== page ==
Edward Zelinksky teaches tax law at Cardozo Law School in New York City. In response to the all the issues with the current (abysmal) state of legal education — which I have detailed here, here and here — Zelinsky wants to add a mandatory fourth year to law school. And he’s actually serious about it:
First, there is today much more law to learn than there was in the past. There are today whole new fields of law which did not exist a generation ago, e.g., health care law. Moreover, within pre-existing areas of the law, the amount of law has expanded enormously over the last two decades.
This is almost too laughable to take seriously, but here goes: Zelinsky obviously has zero idea of what happens to his students when they graduate. A lawyer will generally do this:
Option 1: Criminal? –> Proscecutor? –> Criminal Defense? State court practitioner? –> Federal court practitioner? And that pretty much takes cares of any law, besides criminal, he needs to know. Most likely, he will never utilize any other field of law. But Zelinsky insists on making him study law he will never use and paying (Zelinsky’s salary) for the pleasure of doing so.
Option 2 is civil law and is not as easily mapped out, but most people, save for those solos who do “everything” (and probably nothing in particular well), finds a niche area of law and practice that: e.g., patent, soft IP, business/commercial litigation, plaintiff’s lawyer, transactional, so on and so forth. Again, there is not a whole lot of cross-pollinization. Being a jack of all trades, but a master of none is a good way to get sued for legal malpractice.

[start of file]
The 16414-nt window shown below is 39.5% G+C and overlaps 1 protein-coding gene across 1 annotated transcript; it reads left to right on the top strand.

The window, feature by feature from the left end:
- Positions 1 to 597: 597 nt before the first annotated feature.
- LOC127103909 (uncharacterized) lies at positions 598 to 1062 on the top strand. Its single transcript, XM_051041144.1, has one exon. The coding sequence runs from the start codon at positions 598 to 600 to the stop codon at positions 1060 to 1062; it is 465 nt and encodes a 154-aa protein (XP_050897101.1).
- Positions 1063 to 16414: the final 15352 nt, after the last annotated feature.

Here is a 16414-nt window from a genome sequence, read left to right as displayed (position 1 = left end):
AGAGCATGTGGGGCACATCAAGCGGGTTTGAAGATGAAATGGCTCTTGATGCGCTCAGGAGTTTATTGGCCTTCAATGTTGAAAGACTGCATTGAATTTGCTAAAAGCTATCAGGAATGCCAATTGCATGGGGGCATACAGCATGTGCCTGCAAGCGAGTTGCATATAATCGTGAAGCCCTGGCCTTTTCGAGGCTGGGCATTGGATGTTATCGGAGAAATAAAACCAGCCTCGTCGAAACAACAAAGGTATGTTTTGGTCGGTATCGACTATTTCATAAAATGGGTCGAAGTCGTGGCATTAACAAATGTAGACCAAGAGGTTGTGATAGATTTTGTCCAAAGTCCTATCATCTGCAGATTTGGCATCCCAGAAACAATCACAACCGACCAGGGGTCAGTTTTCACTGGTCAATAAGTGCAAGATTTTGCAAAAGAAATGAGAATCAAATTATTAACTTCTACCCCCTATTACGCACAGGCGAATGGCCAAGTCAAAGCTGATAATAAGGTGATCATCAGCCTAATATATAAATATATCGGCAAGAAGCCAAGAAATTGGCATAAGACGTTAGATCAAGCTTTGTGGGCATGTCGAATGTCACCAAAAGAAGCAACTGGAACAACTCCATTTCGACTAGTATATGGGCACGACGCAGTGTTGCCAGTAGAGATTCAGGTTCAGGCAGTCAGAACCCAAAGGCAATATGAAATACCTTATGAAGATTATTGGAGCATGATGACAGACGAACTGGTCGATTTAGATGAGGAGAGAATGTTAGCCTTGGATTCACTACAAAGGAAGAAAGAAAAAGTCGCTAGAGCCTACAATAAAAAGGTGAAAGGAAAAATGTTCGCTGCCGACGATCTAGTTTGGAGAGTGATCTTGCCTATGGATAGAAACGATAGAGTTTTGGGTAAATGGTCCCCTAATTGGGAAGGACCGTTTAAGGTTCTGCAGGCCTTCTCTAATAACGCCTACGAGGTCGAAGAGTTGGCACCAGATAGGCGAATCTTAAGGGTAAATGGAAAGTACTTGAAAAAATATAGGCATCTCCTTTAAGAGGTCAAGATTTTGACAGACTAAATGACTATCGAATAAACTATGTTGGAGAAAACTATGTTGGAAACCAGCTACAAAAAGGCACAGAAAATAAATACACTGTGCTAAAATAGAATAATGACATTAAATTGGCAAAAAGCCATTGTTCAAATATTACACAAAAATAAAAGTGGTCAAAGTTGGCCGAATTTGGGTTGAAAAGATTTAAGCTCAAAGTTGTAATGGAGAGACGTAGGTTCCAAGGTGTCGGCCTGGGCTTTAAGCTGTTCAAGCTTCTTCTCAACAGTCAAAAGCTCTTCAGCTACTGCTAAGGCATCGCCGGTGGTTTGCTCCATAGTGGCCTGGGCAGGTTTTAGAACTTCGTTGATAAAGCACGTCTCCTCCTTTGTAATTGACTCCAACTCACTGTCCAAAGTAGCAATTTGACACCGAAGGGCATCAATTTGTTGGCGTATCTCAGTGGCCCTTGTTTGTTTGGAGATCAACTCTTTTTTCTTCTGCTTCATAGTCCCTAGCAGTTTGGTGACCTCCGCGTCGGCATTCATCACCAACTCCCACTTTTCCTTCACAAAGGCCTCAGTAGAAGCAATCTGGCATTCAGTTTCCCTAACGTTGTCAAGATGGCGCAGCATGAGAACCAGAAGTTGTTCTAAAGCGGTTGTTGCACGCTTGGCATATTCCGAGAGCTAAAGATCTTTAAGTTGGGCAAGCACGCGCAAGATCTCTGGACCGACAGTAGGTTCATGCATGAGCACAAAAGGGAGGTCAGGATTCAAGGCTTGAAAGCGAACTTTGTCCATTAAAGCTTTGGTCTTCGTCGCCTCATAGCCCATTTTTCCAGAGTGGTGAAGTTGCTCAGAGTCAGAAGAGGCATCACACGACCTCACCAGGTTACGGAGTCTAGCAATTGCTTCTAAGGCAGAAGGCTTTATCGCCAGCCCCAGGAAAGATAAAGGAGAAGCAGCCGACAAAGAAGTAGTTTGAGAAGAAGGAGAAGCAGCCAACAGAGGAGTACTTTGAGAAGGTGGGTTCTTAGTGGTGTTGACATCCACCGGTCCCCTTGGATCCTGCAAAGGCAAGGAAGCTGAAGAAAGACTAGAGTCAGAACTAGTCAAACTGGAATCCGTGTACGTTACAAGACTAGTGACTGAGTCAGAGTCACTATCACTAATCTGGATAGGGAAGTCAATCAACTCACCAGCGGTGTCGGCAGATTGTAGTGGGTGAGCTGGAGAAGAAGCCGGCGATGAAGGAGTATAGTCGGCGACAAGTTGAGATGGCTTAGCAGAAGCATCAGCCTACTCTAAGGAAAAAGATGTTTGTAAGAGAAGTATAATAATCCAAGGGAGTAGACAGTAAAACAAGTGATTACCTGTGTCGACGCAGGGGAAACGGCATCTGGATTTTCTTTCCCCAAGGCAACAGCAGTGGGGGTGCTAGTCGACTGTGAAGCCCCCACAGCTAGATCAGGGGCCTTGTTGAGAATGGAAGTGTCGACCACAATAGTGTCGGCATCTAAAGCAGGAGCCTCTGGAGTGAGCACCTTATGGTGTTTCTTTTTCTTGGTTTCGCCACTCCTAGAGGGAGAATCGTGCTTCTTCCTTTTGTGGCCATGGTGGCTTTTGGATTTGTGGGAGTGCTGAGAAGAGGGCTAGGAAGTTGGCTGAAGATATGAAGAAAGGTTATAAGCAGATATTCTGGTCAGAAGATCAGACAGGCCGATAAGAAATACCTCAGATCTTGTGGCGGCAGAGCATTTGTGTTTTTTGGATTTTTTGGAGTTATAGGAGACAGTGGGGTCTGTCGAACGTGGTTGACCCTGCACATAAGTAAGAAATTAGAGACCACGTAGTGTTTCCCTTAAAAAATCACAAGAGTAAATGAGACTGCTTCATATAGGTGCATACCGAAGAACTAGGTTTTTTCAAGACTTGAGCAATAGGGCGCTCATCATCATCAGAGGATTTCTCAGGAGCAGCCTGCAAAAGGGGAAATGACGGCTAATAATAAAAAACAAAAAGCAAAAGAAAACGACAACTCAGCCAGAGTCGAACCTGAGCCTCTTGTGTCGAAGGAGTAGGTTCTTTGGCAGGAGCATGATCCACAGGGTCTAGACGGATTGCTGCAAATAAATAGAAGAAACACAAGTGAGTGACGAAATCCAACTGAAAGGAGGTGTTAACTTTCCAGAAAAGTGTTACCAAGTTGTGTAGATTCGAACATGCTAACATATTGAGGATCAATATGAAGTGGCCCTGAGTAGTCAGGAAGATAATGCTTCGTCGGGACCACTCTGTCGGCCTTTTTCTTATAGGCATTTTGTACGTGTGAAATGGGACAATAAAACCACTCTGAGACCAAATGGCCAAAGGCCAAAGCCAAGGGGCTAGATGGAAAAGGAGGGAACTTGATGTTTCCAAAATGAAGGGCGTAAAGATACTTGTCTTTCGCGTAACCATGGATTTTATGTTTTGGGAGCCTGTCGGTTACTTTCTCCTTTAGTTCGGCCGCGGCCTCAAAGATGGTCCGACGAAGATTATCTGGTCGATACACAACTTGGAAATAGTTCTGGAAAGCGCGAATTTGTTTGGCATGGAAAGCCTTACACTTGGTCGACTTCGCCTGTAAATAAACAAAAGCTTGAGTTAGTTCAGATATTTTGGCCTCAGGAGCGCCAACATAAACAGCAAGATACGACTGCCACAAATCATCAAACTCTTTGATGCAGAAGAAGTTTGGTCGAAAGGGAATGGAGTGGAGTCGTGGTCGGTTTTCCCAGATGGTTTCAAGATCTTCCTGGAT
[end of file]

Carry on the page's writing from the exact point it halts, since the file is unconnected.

Then Zelinsky gives us this howler:
The most serious argument against a fourth year of law school is the additional cost it would entail. Legal education is already too expensive. Adding a fourth year would impart even greater urgency to task of controlling the expense of law school, just as there is currently great urgency to the task of controlling the costs of undergraduate education.
So let’s follow Zelinsky’s logic: law school is already really, really expensive. Let’s add another year to make it more expensive, and this will generate more urgency to make it less expensive. Zelinsky’s logic seems to be derived from the tax code he teaches from.
Zelinsky’s idea, and there is no way to be kind about it, is inane. Everyone who has attended law school since it became a mandatory three years knows that “3Ls” spends the third-year coasting, high school senior year style, waiting for school to be over and start their jobs (if they have one).
It is astounding that Zelinsky would even posit this idea, but the gall and lack of practical knowledge it shows shows how badly legal education must be reformed. Just don’t listen to Ed Zelinsky.